Don’t be quick to judge mental illness, says Nicholas Layman’s family — (CBC News)

To view original article click here

CBC News

Posted: Oct 31, 2014 11:00 AM NT 

Charged in stabbing of young boy, Nicholas Layman sent for further psychiatric assessment

The parents of a young man charged with attempted murder in the stabbing of a boy at a soccer field in Topsail last month say their son doesn’t fully comprehend what happened, and doesn’t grasp the current court proceedings.

Nicholas Layman, 19, is charged with attempted murder, aggravated assault and assault with a weapon after stabbing an 11-year-old boy during a soccer skills camp involving dozens of children.

At a court appearance in St. John’s on Friday, Layman was ordered to undergo further psychiatric assessment at the Waterford Hospital.

Nicholas Layman appeared in provincial court in St. John’s Friday, but was sent back to hospital for further psychiatric examination. (Krissy Holmes/CBC)

“Nicholas still doesn’t understand the grasp of detail and actually the grasp of what has happened,” said Doreen Layman, his stepmother.

Layman said her stepson had a normal upbringing, and it was only very recently they discovered their son had a mental illness — it only manifested about a year ago.

It started with depression first. He wouldn’t talk to us, he wouldn’t tell us what was wrong,” she said.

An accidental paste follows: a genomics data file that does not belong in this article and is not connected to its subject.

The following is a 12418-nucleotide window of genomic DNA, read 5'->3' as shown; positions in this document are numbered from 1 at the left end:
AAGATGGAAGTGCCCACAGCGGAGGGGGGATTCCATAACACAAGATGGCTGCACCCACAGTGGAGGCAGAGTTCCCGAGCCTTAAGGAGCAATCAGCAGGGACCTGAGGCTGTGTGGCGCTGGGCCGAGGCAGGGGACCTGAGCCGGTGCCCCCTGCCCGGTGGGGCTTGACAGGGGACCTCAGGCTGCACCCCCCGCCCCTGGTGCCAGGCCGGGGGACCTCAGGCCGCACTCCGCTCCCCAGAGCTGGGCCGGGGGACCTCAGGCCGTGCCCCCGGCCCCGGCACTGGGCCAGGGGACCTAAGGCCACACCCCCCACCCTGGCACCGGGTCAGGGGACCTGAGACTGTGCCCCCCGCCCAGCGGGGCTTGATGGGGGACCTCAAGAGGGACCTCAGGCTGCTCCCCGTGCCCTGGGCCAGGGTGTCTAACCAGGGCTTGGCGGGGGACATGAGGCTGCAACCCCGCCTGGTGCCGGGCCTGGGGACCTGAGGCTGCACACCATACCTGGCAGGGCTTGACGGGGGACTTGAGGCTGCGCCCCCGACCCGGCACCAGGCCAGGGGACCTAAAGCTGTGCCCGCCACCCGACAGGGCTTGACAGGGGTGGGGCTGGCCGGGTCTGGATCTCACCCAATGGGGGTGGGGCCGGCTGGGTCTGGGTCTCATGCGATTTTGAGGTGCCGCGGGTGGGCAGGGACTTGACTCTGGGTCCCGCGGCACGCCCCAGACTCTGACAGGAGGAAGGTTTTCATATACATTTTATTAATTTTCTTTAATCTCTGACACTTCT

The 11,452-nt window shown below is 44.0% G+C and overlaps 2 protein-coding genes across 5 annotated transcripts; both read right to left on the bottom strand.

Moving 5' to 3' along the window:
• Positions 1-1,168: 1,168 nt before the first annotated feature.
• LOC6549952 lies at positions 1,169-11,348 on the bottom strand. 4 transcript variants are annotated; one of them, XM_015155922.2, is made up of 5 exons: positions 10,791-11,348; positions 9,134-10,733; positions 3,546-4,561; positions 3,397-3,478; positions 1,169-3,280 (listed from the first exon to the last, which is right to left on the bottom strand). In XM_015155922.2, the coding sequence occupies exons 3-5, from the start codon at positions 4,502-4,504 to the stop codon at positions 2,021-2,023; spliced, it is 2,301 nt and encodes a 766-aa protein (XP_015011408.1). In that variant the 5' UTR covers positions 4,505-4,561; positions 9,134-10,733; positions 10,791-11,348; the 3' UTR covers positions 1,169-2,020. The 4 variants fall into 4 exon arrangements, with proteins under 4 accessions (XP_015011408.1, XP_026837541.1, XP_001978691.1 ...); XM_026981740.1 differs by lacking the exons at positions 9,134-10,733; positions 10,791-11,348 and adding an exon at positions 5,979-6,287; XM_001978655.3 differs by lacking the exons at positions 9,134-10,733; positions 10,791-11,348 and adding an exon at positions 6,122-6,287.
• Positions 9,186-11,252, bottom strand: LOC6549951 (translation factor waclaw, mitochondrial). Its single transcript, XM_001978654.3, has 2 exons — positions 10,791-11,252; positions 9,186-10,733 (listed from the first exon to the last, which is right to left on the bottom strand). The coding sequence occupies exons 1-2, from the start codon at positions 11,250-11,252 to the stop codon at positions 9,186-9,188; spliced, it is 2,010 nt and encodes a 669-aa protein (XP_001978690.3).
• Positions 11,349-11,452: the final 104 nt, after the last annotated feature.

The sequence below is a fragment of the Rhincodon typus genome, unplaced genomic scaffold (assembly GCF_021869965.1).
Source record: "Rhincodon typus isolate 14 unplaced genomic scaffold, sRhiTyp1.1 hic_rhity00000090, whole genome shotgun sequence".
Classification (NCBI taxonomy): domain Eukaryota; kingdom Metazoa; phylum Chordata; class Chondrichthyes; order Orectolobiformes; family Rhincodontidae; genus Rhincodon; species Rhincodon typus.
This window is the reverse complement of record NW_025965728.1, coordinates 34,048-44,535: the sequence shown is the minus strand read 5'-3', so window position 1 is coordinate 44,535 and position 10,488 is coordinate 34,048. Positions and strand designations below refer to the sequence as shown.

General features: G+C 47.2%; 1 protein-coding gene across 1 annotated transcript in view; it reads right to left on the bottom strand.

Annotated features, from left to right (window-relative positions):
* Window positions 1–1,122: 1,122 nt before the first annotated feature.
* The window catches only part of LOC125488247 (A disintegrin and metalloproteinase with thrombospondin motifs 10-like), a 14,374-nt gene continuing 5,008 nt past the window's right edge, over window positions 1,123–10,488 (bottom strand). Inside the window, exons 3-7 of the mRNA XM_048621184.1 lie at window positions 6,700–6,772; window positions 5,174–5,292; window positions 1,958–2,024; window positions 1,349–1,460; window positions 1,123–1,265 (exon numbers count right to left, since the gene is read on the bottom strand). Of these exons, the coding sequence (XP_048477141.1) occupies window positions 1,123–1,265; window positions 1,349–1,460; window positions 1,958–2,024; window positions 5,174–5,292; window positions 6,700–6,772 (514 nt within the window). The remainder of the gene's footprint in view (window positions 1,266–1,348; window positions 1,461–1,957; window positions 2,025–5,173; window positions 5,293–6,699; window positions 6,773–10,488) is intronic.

“We were so shocked when we found out what the diagnosis was and it was so new, and he wasn’t properly on his medication and it’s very, very difficult for anybody to understand what we’ve gone through.”

Quick to judge

According to Layman, her stepson had been seeing a doctor regularly, but there was no indication things would escalate to this point.

“We called the doctor’s office several times, he was under doctor’s care. We told them that he wasn’t taking his medication properly and nothing happened — nothing was done,” said Layman.

“And then something so horrible like this had to happen, and it should never have happened. I know there’s a thin line between people’s rights and when somebody is sick, and I think what we mainly have to realize is something like this can onset on somebody between 15 and 25 years of age.”

Layman said there needs to be more education and a focus on children and youth who could develop mental illness later in life, and people shouldn’t be too quick to judge the situation.

“I was a person that was quick to judge as well, I totally understand that. But there’s always more than one side of the story — always more. And there’s always families out there and everybody hurts.”

Nicholas Layman is scheduled to appear in provincial court on Nov. 20.